I was listening to the latest episode of Ezra Klein’s podcast, in which Klein and Gary Marcus discuss the shortcomings and risks of the current crop of AI tools like ChatGPT.
It is a super-interesting conversation. I share much of Marcus’s concern and skepticism with these tools and the use (and mid-use) to which they are likely to be put. I think the people pushing this stuff as The Next Big Thing have a deeply misguided understanding of truth and meaning.
One thing that struck me as I listened was Klein’s repeated assertion that ChatGPT and its ilk will “push the cost of content production to zero.” I know what he means—instead of hiring a team of writers here at Exploding Comma global HQ to produce the teams of content I post each day, I can now just request my posts from some AI tool—but I think there is something missing from this analysis and many other like it.
Because a tool is free (or very cheap) to use does not mean there is no cost to it. You can upload videos to YouTube and not pay for it, but they are all still stored on some physical storage device somewhere. ChatGPT is running on physical servers somewhere too—probably a bunch of them. It all runs in “the cloud,” but we don’t call it “the cloud” because it is some ethereal, disembodied thing off somewhere in the sky. We call it that because in old network diagrams, any infrastructure that was off-premises (and out of your control) was illustrated with a puffy, cloud-like border around it. It wasn’t some magical, free thing; it was some other provider’s infrastructure that they built and maintained.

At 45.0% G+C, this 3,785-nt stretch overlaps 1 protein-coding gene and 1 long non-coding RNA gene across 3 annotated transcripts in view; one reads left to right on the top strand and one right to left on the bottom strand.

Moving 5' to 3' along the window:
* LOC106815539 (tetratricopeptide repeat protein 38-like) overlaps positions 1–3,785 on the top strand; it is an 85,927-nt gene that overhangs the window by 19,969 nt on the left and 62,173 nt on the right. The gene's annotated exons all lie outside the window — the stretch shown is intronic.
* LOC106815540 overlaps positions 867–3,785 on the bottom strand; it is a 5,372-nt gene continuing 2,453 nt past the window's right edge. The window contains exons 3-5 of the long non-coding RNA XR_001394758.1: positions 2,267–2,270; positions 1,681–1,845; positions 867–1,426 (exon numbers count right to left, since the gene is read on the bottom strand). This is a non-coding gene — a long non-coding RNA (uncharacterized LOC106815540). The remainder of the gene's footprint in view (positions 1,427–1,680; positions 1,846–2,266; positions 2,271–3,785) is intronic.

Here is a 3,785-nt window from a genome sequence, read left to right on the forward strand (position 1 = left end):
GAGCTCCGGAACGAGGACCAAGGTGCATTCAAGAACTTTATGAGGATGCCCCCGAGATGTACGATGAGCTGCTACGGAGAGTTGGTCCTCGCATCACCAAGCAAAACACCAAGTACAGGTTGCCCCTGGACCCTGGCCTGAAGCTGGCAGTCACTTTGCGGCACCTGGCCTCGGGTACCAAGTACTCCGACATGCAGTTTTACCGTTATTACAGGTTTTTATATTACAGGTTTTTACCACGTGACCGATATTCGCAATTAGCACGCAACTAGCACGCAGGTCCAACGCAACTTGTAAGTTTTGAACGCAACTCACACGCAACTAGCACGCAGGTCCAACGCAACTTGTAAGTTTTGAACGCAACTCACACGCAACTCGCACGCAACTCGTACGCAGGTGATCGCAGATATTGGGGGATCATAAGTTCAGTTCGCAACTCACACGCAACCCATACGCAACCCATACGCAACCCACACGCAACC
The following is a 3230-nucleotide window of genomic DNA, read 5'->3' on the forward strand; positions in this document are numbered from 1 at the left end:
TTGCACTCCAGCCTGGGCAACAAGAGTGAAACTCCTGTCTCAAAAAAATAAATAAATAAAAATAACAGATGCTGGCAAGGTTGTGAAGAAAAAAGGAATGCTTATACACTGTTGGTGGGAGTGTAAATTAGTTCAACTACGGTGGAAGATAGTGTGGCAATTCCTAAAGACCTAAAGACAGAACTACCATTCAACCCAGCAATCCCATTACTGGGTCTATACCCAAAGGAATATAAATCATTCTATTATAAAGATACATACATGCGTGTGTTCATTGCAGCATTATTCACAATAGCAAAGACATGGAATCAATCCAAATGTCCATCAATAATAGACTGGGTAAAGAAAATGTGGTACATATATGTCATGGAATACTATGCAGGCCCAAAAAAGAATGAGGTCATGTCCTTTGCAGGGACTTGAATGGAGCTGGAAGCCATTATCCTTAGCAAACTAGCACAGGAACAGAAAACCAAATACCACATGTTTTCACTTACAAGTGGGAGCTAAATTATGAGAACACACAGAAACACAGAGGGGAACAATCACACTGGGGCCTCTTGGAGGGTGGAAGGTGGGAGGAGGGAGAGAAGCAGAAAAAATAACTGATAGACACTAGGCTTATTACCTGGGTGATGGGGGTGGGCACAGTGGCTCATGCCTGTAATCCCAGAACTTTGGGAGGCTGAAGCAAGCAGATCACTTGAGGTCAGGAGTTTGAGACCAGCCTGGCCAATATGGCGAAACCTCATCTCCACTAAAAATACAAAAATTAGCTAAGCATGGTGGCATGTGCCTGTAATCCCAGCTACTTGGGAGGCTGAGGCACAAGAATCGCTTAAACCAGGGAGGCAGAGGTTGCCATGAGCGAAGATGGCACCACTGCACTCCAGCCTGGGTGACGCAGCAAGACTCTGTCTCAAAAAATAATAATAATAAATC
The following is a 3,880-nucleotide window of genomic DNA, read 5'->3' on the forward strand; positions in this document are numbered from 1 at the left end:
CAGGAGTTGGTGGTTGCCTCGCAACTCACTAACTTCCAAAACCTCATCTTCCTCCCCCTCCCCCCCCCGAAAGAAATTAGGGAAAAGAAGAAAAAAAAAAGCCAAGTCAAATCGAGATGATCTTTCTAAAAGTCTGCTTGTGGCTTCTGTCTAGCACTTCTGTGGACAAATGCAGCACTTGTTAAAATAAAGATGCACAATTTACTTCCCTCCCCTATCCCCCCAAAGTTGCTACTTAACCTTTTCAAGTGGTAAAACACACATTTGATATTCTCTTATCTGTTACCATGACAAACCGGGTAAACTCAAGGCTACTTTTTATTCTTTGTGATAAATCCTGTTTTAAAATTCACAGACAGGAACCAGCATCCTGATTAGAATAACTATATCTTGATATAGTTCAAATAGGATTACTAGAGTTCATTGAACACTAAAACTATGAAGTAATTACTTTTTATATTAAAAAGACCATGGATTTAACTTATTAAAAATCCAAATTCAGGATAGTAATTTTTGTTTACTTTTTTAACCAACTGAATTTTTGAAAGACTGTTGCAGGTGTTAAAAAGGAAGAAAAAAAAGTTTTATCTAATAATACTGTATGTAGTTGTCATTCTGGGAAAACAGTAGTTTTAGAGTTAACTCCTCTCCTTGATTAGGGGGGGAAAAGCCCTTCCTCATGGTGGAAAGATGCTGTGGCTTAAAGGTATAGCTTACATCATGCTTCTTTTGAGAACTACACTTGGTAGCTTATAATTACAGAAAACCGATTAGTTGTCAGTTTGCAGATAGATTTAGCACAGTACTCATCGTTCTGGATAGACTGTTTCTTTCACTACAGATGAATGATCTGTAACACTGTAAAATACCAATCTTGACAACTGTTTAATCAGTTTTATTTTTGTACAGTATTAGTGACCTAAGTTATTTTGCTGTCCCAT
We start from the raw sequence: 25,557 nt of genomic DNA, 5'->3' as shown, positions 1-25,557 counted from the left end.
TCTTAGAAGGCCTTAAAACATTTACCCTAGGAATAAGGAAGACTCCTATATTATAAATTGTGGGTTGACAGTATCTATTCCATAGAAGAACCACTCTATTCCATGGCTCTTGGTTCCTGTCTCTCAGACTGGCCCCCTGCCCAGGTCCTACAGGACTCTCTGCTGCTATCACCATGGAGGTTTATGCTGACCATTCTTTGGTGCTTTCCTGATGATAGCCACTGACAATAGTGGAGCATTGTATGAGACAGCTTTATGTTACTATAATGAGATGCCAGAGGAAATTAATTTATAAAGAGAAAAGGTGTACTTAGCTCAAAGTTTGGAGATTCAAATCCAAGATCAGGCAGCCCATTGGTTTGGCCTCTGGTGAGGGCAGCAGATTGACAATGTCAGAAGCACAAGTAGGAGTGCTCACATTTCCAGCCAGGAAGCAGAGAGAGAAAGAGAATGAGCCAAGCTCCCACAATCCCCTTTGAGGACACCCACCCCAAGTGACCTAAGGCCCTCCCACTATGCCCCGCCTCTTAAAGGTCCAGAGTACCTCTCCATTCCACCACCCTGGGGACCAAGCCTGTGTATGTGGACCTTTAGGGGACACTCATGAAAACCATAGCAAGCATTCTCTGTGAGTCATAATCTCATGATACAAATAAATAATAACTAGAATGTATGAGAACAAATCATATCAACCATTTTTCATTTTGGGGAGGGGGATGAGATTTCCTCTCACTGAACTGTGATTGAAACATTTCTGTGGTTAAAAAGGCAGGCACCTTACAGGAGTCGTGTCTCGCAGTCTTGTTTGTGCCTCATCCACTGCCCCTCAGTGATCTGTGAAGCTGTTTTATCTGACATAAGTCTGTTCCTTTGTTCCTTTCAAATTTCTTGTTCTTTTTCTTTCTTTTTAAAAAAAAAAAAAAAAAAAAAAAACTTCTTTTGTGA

These companies that we think of as “cloud providers”—Amazon, Google, Microsoft, Apple, Facebook, etc.—all have multiple, massive, physical data centers filled with compute, storage, and network gear that consumes astonishing amounts of power and cooling. Yes, they run them pretty efficiently, but it is still an enormous amount of stuff, and it costs money to buy, build, and maintain.
That is why I always have a problem with assumptions like the one that Klein makes. We are not driving the cost of content production (or file storage, or whatever) to zero. Rather, we are moving it somewhere else so that we can ignore it. The companies that build it have to pay that bill, though, and so something like AI—which, as Marcus suggest later in the episode, could be getting put to some use like curing cancer or helping avert a climate catastrophe—instead gets used to create click farms and hoover up personal data in order to generate a profit.